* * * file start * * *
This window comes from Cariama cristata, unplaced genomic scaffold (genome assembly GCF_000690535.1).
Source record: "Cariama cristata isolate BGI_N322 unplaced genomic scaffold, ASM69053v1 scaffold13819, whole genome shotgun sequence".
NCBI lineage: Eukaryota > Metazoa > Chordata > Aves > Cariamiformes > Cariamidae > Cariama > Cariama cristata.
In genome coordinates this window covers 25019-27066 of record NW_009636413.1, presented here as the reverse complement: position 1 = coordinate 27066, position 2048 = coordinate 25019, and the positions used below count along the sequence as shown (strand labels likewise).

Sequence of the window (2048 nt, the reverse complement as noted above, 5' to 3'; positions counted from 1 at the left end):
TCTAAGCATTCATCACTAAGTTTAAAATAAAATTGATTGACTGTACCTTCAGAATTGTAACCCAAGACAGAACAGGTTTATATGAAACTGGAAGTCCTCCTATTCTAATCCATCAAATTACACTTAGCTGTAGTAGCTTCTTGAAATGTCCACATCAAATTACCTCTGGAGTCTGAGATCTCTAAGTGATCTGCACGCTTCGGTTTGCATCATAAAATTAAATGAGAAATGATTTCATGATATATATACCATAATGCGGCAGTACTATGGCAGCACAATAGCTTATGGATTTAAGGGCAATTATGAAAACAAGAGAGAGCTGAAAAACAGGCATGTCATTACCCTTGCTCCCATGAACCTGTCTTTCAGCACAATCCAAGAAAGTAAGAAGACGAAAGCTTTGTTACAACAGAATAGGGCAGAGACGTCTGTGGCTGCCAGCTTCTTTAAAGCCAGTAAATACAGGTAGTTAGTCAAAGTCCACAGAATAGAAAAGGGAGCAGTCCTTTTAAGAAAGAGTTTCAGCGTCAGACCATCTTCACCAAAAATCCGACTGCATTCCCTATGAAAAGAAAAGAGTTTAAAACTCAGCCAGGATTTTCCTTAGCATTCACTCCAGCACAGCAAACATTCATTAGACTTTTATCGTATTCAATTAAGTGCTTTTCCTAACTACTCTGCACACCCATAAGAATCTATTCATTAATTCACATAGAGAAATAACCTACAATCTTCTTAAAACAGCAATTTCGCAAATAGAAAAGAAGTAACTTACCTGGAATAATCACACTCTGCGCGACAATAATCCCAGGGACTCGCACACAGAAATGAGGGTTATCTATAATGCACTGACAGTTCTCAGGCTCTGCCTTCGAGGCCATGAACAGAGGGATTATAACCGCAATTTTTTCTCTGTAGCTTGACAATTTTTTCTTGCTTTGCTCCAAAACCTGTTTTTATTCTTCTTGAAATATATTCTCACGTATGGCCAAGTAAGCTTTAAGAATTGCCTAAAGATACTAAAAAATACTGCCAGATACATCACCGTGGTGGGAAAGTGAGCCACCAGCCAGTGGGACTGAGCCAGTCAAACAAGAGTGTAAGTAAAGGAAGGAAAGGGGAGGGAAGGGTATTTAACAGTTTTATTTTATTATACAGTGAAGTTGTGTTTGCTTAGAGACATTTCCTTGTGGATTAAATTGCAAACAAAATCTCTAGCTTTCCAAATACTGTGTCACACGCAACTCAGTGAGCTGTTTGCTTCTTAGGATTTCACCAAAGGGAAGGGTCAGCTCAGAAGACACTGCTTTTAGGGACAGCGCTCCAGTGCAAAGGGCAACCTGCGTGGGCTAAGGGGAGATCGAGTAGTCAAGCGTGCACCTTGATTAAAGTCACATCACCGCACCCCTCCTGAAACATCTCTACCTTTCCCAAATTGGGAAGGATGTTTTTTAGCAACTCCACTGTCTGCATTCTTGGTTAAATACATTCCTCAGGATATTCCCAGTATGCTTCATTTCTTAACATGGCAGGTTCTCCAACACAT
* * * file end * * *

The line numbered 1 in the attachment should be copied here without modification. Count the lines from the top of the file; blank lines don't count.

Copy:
This window comes from Cariama cristata, unplaced genomic scaffold (genome assembly GCF_000690535.1).